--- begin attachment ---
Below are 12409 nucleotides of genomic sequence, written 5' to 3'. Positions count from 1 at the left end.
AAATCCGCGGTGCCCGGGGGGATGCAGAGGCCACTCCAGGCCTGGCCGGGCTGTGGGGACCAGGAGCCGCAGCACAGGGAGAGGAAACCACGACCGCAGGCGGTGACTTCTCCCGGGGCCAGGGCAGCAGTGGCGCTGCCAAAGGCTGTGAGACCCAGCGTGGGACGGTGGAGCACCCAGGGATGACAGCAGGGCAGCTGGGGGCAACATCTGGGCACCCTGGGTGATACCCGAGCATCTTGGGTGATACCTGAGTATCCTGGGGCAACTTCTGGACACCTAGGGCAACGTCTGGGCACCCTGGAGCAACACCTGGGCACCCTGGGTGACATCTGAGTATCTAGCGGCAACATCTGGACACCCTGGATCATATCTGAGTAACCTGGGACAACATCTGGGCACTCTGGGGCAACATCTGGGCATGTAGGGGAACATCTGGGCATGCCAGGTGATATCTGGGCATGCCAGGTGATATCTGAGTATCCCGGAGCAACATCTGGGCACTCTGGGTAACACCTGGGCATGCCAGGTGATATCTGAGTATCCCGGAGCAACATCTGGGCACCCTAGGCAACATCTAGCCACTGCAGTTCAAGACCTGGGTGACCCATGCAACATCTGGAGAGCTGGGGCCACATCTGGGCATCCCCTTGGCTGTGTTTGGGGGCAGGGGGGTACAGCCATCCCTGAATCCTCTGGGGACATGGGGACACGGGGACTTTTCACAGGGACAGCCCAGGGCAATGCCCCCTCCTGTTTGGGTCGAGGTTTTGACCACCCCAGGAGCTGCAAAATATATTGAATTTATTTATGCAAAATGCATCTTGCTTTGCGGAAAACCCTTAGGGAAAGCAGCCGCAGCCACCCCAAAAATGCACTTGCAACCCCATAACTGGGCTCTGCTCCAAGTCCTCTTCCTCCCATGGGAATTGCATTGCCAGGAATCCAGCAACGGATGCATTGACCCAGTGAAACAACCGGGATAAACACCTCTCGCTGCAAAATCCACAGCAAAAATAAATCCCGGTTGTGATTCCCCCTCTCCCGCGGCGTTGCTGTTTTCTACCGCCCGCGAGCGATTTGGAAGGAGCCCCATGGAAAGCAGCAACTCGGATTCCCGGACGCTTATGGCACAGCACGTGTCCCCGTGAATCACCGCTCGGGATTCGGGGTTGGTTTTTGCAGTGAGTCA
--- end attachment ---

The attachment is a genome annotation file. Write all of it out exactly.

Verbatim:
Below are 12409 nucleotides of genomic sequence, written 5' to 3'. Positions count from 1 at the left end.
AAATCCGCGGTGCCCGGGGGGATGCAGAGGCCACTCCAGGCCTGGCCGGGCTGTGGGGACCAGGAGCCGCAGCACAGGGAGAGGAAACCACGACCGCAGGCGGTGACTTCTCCCGGGGCCAGGGCAGCAGTGGCGCTGCCAAAGGCTGTGAGACCCAGCGTGGGACGGTGGAGCACCCAGGGATGACAGCAGGGCAGCTGGGGGCAACATCTGGGCACCCTGGGTGATACCCGAGCATCTTGGGTGATACCTGAGTATCCTGGGGCAACTTCTGGACACCTAGGGCAACGTCTGGGCACCCTGGAGCAACACCTGGGCACCCTGGGTGACATCTGAGTATCTAGCGGCAACATCTGGACACCCTGGATCATATCTGAGTAACCTGGGACAACATCTGGGCACTCTGGGGCAACATCTGGGCATGTAGGGGAACATCTGGGCATGCCAGGTGATATCTGGGCATGCCAGGTGATATCTGAGTATCCCGGAGCAACATCTGGGCACTCTGGGTAACACCTGGGCATGCCAGGTGATATCTGAGTATCCCGGAGCAACATCTGGGCACCCTAGGCAACATCTAGCCACTGCAGTTCAAGACCTGGGTGACCCATGCAACATCTGGAGAGCTGGGGCCACATCTGGGCATCCCCTTGGCTGTGTTTGGGGGCAGGGGGGTACAGCCATCCCTGAATCCTCTGGGGACATGGGGACACGGGGACTTTTCACAGGGACAGCCCAGGGCAATGCCCCCTCCTGTTTGGGTCGAGGTTTTGACCACCCCAGGAGCTGCAAAATATATTGAATTTATTTATGCAAAATGCATCTTGCTTTGCGGAAAACCCTTAGGGAAAGCAGCCGCAGCCACCCCAAAAATGCACTTGCAACCCCATAACTGGGCTCTGCTCCAAGTCCTCTTCCTCCCATGGGAATTGCATTGCCAGGAATCCAGCAACGGATGCATTGACCCAGTGAAACAACCGGGATAAACACCTCTCGCTGCAAAATCCACAGCAAAAATAAATCCCGGTTGTGATTCCCCCTCTCCCGCGGCGTTGCTGTTTTCTACCGCCCGCGAGCGATTTGGAAGGAGCCCCATGGAAAGCAGCAACTCGGATTCCCGGACGCTTATGGCACAGCACGTGTCCCCGTGAATCACCGCTCGGGATTCGGGGTTGGTTTTTGCAGTGAGTCA